Johnson rips into England
Discarded paceman makes a fiery return
PERTH: Mercurial paceman Mitchell Johnson rediscovered his lost form to help Australia skittle England for 187 and wrest back the initiative on a pulsating second day of the third Ashes Test yesterday.
Swinging the ball into the righthanders at high pace, Johnson smashed through England’s top order. He then cleaned up the tail to finish with 6-38 in a brilliant return after he was dropped for the second Test in Adelaide following a wayward, wicketless display in the opener in Brisbane.
At the close Australia were 119 for three, an overall lead of 200. The hosts are battling to level the five-Test series and prevent England from becoming the first English team to take the Ashes home in 24 years.
“I didn’t really get too down on being dropped. Obviously I was disappointed at the time when I find out but I knew I had to work on a few things and that’s what I did,” said Johnson, who spent two weeks toiling in the nets in a bid to find his groove between the Tests.
“I felt so good in those sessions and to go out there in the middle and to be able to do it was great.”
England had raced to 78 with no loss in reply to Australia’s 268 when Johnson induced Alastair Cook (32) to miscue a drive to Michael Hussey at gully, then trapped Jonathan Trott for four and Kevin Pietersen lbw for a duck.
Johnson grabbed his third lbw by dismissing Paul Collingwood for five then celebrated his fifth and sixth wickets by bowling Chris Tremlett for two and getting James Anderson caught for a duck.
Ryan Harris finished with 3-59 after dismissing England captain Andrew Strauss for 52, Ian Bell (53) and Graeme Swann for 11.
The England pace bowlers struck back after their batsmen had conceded an 81-run lead.
Steve Finn removed Phillip Hughes for 12, coaxing a nick from the 22-yearold opener that went straight to Collingwood’s safe hands at third slip.
He then had Ricky Ponting caught behind for one when the struggling Australian captain feathering a catch off his glove to ‘keeper Matt Prior.
Ponting, who has not surpassed 12 runs in his past four innings, was given not out, but England successfully appealed the decision to ensure the embattled Ponting receives another harsh reception in the media.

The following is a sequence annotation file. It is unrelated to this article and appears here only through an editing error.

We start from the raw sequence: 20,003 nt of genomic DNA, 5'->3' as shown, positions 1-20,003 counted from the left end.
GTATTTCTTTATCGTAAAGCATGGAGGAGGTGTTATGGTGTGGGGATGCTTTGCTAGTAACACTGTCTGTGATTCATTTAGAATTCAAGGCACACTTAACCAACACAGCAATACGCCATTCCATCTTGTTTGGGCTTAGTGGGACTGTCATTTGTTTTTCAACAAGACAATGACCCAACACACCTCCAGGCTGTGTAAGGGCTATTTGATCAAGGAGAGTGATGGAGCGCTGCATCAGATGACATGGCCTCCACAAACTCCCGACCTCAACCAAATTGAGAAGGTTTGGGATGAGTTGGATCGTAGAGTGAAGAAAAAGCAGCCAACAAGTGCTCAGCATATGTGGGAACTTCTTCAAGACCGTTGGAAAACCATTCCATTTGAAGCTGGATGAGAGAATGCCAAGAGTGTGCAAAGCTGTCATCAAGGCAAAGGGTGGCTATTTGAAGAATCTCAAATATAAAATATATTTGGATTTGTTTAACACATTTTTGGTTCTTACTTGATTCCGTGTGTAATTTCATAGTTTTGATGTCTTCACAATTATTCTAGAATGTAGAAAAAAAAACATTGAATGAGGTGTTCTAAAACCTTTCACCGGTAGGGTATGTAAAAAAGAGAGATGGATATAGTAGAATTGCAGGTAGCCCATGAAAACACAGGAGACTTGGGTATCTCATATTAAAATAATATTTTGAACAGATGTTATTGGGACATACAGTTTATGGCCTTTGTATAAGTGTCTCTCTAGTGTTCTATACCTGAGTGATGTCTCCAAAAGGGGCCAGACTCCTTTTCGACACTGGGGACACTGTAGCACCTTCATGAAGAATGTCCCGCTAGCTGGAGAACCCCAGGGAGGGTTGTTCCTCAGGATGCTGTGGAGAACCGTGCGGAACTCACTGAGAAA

Michael Clarke smashed four boundaries in an aggressive 20-run cameo but chased a Tremlett delivery onto his stumps as Australia wobbled on 64-3.
Clarke’s dismissal brought the hosts’ serial rescuer Hussey to the crease and the 35-year-old left-hander proved rock-solid again, adding an unbeaten 24 in a 55-run stand with opener Shane Watson (61 not out).
The pitch which proved a handful for batsmen throughout the day after losing its teeth in the afternoon on Thursday, may yet provide enough movement to restrict Australia’s bid to level the series.
“(The pitch) has sort of quickened up now and it’s got a really nice bounce on it, so it’s going to favour us and we can perform well again on it,” Johnson said. “It’s probably different to the last couple of years,.”
Passions spilled over with several heated verbal exchanges in the middle as Australia’s bowlers peppered the English batsmen with bruising shortpitched deliveries.
“It’s an Ashes Test match. Both teams are desperate to win. We know our record as well at the WACA, so we’re desperate to make a bit of history here as well,” said Bell. England have won only once in Perth, defeating an Australian side weakened by defections to World Series cricket in 1978.
“It’s aggressive Ashes cricket which is what everyone wants to see,” Bell added. “In a five-Test series you can have bad days and today was a bad day for us.
“(We’ll) go back tonight, recover and come back fighting tomorrow which I think this teams done really well over the past 18 months.”
GOTCHA: Australia’s Mitchell Johnson grabs the wicket of England’s Paul Collingwood yesterday.